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Director's Choice, March 17-18, 23-26

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I know the run is over (sniff, sniff) but I went to the Sunday matinee and it was a terrific ending for the rep. I thought you might enjoy some tidbits.


Empire Noir: all the opening night cast was back and Miles Pertl seamlessly debuted in Bold's role.  Everyone seemed to pull out the stops for the last show, especially Elle Macy in her solo.  I swear she was like a storm!


New Suite:  It was so nice to see some dancers in their original roles - Lindi Dec in Berio 3, Steven Loch in Berio 2, Sara Ricard Orza and Karel Cruz in Bach, and a delightful surprise in that Carrie Imler and Jonathon Poretta danced Handel 4.  Most of these were not listed online so it was really fun.


Her Door to the Sky:  Sara Ricard Orza was so perfect in the leading lady role.  Leta, Miles and Jerome all danced in EN and this ballet, what troopers!


Post- performance Q&A:  It was so nice for Lindsi Dec to stay for this talk even though she didn't dance in the Lang and  had a Pagliacci pizza waiting for her (and her son at home).  This session was one of the funnier ones.  Someone asked how the little EN leotards stay in place and Lindsi said they often use a product called "Butt Glue" but it wasn't actually needed for EN.  Someone asked why this glue is needed and Lindsi said there's a lot of partnering and sometimes body parts come out.  Another funny comment was a lady who said she was taken by Karel's performance and his "sexual energy".  We all had a good laugh at that one.  Goes right up there with the guy who said Bold and Carla's Don Q kiss looked too real, and Carla's then fiancé was in the audience!  Toward the end a lady commented that right after the Cendrillon run she saw NYCB on PBS and she thinks PNB is a lot better and that NYC has nothing on us!  

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I was warned that casting changes can go straight to the website and bypass the company's spreadsheets, so that when I noticed that the spreadsheets sent to the mailing list a few days before the performance were out-of-sync with the website, and the website wasn't updated soon after, I kind-of-assumed the website was correct, but then forgot to follow-up, or I would have learned the spreadsheet was correct, and I would have changed my Sunday plans around to see the Sunday matinee. :angry2:


But I'm glad you got to see it, seattle_dancer!

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Some thoughts, in program order.  And some thoughts about program order.


Sometimes the order of a program is a fully organic affair, organized around thematic developments or other aesthetic issues.  And sometimes it’s a matter of logistics. 


Like David Dawson’s chocks-away “A Million Kisses to My Skin,” which PNB has done a couple of times, “Empire Noir” is all about the adrenaline.  The cast of 10 go and go and go – they must just be a wreck at the end of the work.  The ballet has “closer” written all over it, except that it’s got a big set piece (fabric stretched over a frame that looks like a parabola tipping over), and it takes an hour to set up.  No way can you put this ballet at the end of the evening – it has to open the show.


Apparently Dawson thinks of this work as a mate to “Kisses,” in a kind of light-and-dark pairing.  And they are very closely matched – both with a relentless motor, an easy combination of high-intensity technique and casual chic, and a dependence on the music for the structure of the work.  The Bach score that he uses for “Kisses” gives that work a very clear spine – Greg Haines commissioned score for “Empire” doesn’t reveal its structure as elegantly, but it does fuel the action from the opening through to the very end.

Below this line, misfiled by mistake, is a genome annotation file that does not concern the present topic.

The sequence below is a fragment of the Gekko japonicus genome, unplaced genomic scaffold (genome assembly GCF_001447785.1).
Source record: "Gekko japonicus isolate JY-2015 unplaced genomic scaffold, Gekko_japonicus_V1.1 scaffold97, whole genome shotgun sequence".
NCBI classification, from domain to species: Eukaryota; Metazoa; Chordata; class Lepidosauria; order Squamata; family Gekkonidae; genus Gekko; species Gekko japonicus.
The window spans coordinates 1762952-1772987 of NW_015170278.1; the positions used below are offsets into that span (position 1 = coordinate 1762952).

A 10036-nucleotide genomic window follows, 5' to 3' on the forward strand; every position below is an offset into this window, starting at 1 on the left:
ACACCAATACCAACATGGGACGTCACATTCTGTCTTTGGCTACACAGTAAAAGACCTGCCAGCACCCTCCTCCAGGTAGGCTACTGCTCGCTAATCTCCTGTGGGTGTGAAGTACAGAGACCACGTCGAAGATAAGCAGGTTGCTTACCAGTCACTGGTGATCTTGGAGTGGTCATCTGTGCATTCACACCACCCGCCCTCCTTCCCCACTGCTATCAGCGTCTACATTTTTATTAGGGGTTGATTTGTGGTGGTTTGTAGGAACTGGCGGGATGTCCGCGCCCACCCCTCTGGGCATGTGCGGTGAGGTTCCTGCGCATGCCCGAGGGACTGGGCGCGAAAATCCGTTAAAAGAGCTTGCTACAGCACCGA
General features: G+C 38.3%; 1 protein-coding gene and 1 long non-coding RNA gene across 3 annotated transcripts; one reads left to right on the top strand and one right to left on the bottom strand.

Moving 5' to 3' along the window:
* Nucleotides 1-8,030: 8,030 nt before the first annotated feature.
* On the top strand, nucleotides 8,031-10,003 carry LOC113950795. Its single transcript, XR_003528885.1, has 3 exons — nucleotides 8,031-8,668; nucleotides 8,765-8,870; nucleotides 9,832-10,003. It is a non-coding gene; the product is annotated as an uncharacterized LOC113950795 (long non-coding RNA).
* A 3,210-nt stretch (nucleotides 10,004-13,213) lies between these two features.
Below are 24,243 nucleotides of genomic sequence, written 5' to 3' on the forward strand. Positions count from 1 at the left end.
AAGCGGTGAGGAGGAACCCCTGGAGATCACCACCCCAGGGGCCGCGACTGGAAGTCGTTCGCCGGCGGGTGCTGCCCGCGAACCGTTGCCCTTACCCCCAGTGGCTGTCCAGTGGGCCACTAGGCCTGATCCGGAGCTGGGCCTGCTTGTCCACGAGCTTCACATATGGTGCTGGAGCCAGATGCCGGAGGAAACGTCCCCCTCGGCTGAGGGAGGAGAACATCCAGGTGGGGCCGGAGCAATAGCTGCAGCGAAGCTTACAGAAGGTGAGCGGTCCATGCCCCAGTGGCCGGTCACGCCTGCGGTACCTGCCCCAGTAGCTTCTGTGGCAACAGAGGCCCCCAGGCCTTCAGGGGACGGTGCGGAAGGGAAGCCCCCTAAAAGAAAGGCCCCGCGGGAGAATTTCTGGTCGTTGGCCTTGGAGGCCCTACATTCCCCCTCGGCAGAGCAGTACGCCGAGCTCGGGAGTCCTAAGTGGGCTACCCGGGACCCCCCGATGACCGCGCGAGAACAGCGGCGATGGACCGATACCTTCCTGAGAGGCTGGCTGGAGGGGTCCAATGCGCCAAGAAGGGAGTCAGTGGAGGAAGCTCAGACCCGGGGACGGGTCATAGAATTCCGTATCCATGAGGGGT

We got the same cast throughout the opening weekend, and they gave a trio of excellent performances.  Very clean, very daring (several astonishing lifts, things that start conventionally and then shift directions until they finish far from where you thought they might). Benjamin Griffiths starts the whole thing rolling, with a solo that would look like a finale in any other work, but here it was just about clearing the throat before things really get complex.  Everyone had great moments, but I particularly remember Joshua Grant, running like the best marathoner with arms pumping easily, making a huge circle around the space only to get to his partner at just the right time.  Leta Biasucci let the dancing speak for her, which is when I like her best, rather than adding a personality to the work.  Conversely, Noelani Pantastico makes her dancing make meaning – she’s all about the phrasing lately.  And Lesley Rausch brought the same poise to this ballet that she had last autumn in Stravinsky Violin Concerto – it’s a kind of factual style (“these are the steps, and I am doing them.”) In a late duet with Karel Cruz there was plenty of drama, but it was all about the physics – what the mechanics of the movement required of the two of them. Elle Macy, Jerome Tisserand and Bakthurel Bold had great moments as well (Macy seem to have to duck at one point when she got close to the set – gave the whole thing a really menacing feel). 


I saw more with each performance, and I’m sure there’s even more in there, but the ballet doesn’t give it all away on first viewing.

Several people (including my colleague Moira Macdonald) thought that it might make more sense for the Empire Noir to close the program, and it did have a big effect on how I watched the next ballet. I really loved William Forsythe’s New Suite when the company first danced in it 2015, but coming after the relentless nature of the Dawson, it really felt like a refined and exclusive collection. 


I understand that this is a kind of customized project – the idea being that each company would get a set of duets that were chosen specifically for them – and when they were first staging it here, things did get moved around, but I don’t know the larger Forsythe repertory well enough to have a feeling about why these works (and not others).  Nonetheless, this is a fascinating slice of his work, and a very illuminating view of the dancers involved.